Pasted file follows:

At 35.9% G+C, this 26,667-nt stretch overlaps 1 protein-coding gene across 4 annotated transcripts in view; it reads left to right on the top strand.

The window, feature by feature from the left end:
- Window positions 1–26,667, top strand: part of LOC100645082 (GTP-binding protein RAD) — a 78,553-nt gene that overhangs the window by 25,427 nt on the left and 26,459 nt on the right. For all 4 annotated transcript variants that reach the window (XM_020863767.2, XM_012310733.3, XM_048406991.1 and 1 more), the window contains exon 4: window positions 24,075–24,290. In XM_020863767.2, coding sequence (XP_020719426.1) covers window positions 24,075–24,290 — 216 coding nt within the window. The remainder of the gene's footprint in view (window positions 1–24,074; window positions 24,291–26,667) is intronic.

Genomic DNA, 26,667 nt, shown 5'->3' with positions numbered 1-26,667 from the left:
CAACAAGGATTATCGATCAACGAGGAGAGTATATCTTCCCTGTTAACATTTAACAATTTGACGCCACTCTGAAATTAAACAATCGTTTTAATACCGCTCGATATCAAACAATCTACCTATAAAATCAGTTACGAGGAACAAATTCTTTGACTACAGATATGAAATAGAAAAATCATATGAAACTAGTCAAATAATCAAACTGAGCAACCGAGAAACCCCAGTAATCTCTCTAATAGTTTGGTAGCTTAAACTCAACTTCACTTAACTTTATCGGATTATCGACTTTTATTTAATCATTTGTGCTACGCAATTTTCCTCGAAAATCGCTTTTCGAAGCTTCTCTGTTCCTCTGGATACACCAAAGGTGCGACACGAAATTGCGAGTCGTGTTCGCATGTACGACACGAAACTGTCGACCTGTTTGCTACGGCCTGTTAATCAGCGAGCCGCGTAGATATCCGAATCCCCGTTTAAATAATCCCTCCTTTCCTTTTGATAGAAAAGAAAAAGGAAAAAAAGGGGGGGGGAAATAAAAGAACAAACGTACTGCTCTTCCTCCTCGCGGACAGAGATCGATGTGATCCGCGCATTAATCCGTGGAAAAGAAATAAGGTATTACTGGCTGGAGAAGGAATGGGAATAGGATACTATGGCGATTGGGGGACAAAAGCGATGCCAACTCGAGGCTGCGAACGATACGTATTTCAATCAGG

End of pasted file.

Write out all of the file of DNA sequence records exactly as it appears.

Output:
At 35.9% G+C, this 26,667-nt stretch overlaps 1 protein-coding gene across 4 annotated transcripts in view; it reads left to right on the top strand.

The window, feature by feature from the left end:
- Window positions 1–26,667, top strand: part of LOC100645082 (GTP-binding protein RAD) — a 78,553-nt gene that overhangs the window by 25,427 nt on the left and 26,459 nt on the right. For all 4 annotated transcript variants that reach the window (XM_020863767.2, XM_012310733.3, XM_048406991.1 and 1 more), the window contains exon 4: window positions 24,075–24,290. In XM_020863767.2, coding sequence (XP_020719426.1) covers window positions 24,075–24,290 — 216 coding nt within the window. The remainder of the gene's footprint in view (window positions 1–24,074; window positions 24,291–26,667) is intronic.

Genomic DNA, 26,667 nt, shown 5'->3' with positions numbered 1-26,667 from the left:
CAACAAGGATTATCGATCAACGAGGAGAGTATATCTTCCCTGTTAACATTTAACAATTTGACGCCACTCTGAAATTAAACAATCGTTTTAATACCGCTCGATATCAAACAATCTACCTATAAAATCAGTTACGAGGAACAAATTCTTTGACTACAGATATGAAATAGAAAAATCATATGAAACTAGTCAAATAATCAAACTGAGCAACCGAGAAACCCCAGTAATCTCTCTAATAGTTTGGTAGCTTAAACTCAACTTCACTTAACTTTATCGGATTATCGACTTTTATTTAATCATTTGTGCTACGCAATTTTCCTCGAAAATCGCTTTTCGAAGCTTCTCTGTTCCTCTGGATACACCAAAGGTGCGACACGAAATTGCGAGTCGTGTTCGCATGTACGACACGAAACTGTCGACCTGTTTGCTACGGCCTGTTAATCAGCGAGCCGCGTAGATATCCGAATCCCCGTTTAAATAATCCCTCCTTTCCTTTTGATAGAAAAGAAAAAGGAAAAAAAGGGGGGGGGAAATAAAAGAACAAACGTACTGCTCTTCCTCCTCGCGGACAGAGATCGATGTGATCCGCGCATTAATCCGTGGAAAAGAAATAAGGTATTACTGGCTGGAGAAGGAATGGGAATAGGATACTATGGCGATTGGGGGACAAAAGCGATGCCAACTCGAGGCTGCGAACGATACGTATTTCAATCAGG